5 SECRET MENU ITEMS IN NYC YOU NEED TO KNOW ABOUT
Behind the scenes in Manhattan restaurants, creative chefs are experimenting in their kitchens. Sometimes these experiments—new dishes, riffs on old favorites—are ready for an audience, but instead of being added to the menu, they are available as secret dishes only to those who know to ask. Here are some of our favorite off-menu items in lower Manhattan.
Since 1984, the Michelin-rated Gotham Bar & Grill has lured crowds with caviar, seafood salad, and dry-aged steak. But there’s one menu item you won’t find on the regular dinner menu that locals love: the Gotham Burger. This decadent burger—a short rib and chuck patty, topped with sautéed cremini mushrooms, truffle pecorino, and truffle aioli—was once only available for lunch, but is now also served at the bar during dinner service.
12 E 12th St, New York, NY 10003; T. (212) 620-4020
For his secret menu dish, Italian-American Chef Brian Loiacono turned to one of his grandmother’s recipes for inspiration. Every evening, a limited number of Sicilian meatballs, made with veal, lamb, and pork in a tomato sauce topped with basil, are on offer—but be quick with your order, because they sell out fast. You might see spicy pork meatballs on the menu and think these are Granny’s recipe, but for the secret dish, you’ll need to ask for the off-menu Sicilian specialty.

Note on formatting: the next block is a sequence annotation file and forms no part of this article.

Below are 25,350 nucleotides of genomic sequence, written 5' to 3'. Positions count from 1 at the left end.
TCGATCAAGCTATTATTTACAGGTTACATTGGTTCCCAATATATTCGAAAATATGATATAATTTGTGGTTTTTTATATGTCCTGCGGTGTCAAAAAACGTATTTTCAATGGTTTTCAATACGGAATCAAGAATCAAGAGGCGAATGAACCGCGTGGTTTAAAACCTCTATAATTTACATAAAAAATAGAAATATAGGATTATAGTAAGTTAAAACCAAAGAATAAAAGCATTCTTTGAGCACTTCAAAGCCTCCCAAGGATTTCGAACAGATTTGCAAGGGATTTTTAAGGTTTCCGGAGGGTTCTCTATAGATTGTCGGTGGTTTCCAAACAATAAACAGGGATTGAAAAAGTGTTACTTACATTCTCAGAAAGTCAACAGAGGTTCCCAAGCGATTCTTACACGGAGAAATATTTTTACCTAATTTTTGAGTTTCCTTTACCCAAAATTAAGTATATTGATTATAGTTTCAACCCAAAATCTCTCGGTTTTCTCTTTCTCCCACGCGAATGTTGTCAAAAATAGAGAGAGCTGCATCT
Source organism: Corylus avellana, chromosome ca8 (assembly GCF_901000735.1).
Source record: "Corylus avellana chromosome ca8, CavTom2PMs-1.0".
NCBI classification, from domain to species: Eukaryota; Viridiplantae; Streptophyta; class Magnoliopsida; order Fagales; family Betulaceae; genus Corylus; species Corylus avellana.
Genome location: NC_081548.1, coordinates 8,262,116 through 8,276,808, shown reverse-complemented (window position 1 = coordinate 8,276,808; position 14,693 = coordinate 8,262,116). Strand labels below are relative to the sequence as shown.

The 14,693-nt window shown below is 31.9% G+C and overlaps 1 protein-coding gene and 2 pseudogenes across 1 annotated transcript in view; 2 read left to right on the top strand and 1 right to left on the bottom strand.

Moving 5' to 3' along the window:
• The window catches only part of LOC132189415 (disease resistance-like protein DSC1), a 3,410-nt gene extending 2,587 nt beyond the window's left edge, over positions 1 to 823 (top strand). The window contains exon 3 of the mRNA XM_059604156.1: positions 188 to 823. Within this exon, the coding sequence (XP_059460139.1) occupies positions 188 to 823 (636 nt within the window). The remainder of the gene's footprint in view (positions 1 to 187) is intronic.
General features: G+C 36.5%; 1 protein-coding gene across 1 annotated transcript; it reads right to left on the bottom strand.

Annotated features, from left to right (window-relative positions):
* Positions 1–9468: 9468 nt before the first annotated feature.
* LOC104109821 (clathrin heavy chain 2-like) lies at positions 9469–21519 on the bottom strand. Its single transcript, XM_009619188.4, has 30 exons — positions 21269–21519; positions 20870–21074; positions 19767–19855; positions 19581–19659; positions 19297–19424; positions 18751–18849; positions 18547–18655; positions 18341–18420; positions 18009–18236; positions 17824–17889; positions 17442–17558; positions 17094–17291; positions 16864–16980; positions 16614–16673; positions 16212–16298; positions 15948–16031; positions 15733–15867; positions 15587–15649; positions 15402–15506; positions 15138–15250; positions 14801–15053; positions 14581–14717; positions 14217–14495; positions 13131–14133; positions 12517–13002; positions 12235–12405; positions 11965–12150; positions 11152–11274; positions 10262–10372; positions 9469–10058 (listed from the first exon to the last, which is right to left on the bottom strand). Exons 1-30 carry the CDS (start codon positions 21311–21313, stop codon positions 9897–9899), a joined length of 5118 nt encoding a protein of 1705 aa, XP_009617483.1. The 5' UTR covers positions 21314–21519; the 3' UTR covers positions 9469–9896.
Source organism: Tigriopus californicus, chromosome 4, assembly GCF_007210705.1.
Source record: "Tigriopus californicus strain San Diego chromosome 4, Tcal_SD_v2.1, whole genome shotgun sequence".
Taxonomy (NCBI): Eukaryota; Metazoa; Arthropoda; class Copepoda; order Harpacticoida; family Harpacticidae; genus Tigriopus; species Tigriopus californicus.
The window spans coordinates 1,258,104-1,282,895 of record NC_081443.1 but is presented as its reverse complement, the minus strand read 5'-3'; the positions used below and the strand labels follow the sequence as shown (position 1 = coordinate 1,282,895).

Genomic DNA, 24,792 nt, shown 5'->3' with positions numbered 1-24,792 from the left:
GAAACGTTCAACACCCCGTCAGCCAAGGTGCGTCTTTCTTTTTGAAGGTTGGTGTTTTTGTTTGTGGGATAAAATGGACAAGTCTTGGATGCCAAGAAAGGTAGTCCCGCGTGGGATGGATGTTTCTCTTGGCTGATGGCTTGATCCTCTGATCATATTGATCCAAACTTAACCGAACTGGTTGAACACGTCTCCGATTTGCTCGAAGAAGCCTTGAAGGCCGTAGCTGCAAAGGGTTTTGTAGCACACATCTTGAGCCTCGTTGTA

9 Great Jones St, New York, NY 10012; T. (212) 203-2121
The copper bar at Lucky Strike is a cozy place to indulge in French classics from a salade niçoise with grilled fresh tuna to steak frites with Roquefort butter, but in-the-know guests have their eye elsewhere. While not always common for French-influenced bistros to serve notable pasta dishes, Lucky Strike is the exception to the rule. Join the insiders that sometimes look past the warm lentil salad, and croque monsieur in favor of the spicy chili pasta.
59 Grand St, New York, NY 10013; T. (212) 941-0772
Classics at Chef David Chang’s famous East Village noodle bar like pork buns with scallion and cucumber, or the Momofuku Ramen with pork belly and poached egg have achieved legendary status, but there’s another dish that should be on your radar: Kimchi stew; a bowl of braised kimchi and shredded pork topped with scallions and carrots.
171 1st Ave, New York, NY 10003; T. (212) 777-7773
The roasted chicken and steak au poivre at Raoul’s, a French bistro on Prince Street, are well-known neighborhood favorites, but there’s an under-the-radar dish that locals keep to themselves: the au poivre burger. It started out originally as a limited, off-menu item with just 12 coveted burgers served at the bar per night. When Raoul’s starting serving brunch, the Raoul’s Burger au poivre became available in the dining room on Saturday and Sunday afternoons. A pepper-crusted patty is topped with triple-crème Saint-André cheese and served with pommes frites and au poivre sauce on the side.
180 Prince St, New York, NY 10012; T. (212) 966-3518
Words Jessica Colley Clarke